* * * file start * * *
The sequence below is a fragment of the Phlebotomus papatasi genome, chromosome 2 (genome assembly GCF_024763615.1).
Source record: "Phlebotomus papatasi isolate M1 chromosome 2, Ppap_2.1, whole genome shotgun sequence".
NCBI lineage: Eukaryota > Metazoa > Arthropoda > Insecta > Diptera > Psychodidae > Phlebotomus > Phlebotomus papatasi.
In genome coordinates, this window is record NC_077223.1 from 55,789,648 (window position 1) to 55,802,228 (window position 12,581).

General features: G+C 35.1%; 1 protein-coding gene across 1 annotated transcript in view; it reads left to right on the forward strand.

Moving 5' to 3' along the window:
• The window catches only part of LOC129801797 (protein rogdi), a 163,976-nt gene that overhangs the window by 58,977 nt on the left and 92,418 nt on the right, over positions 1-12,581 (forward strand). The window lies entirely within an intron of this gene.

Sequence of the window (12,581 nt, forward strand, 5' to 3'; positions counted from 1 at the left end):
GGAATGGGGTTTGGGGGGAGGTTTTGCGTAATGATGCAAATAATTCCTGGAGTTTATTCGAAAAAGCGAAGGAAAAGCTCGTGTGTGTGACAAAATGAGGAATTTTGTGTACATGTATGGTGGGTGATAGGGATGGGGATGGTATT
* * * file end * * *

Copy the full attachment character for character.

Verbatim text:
The sequence below is a fragment of the Phlebotomus papatasi genome, chromosome 2 (genome assembly GCF_024763615.1).
Source record: "Phlebotomus papatasi isolate M1 chromosome 2, Ppap_2.1, whole genome shotgun sequence".
NCBI lineage: Eukaryota > Metazoa > Arthropoda > Insecta > Diptera > Psychodidae > Phlebotomus > Phlebotomus papatasi.
In genome coordinates, this window is record NC_077223.1 from 55,789,648 (window position 1) to 55,802,228 (window position 12,581).

General features: G+C 35.1%; 1 protein-coding gene across 1 annotated transcript in view; it reads left to right on the forward strand.

Moving 5' to 3' along the window:
• The window catches only part of LOC129801797 (protein rogdi), a 163,976-nt gene that overhangs the window by 58,977 nt on the left and 92,418 nt on the right, over positions 1-12,581 (forward strand). The window lies entirely within an intron of this gene.

Sequence of the window (12,581 nt, forward strand, 5' to 3'; positions counted from 1 at the left end):
GGAATGGGGTTTGGGGGGAGGTTTTGCGTAATGATGCAAATAATTCCTGGAGTTTATTCGAAAAAGCGAAGGAAAAGCTCGTGTGTGTGACAAAATGAGGAATTTTGTGTACATGTATGGTGGGTGATAGGGATGGGGATGGTATT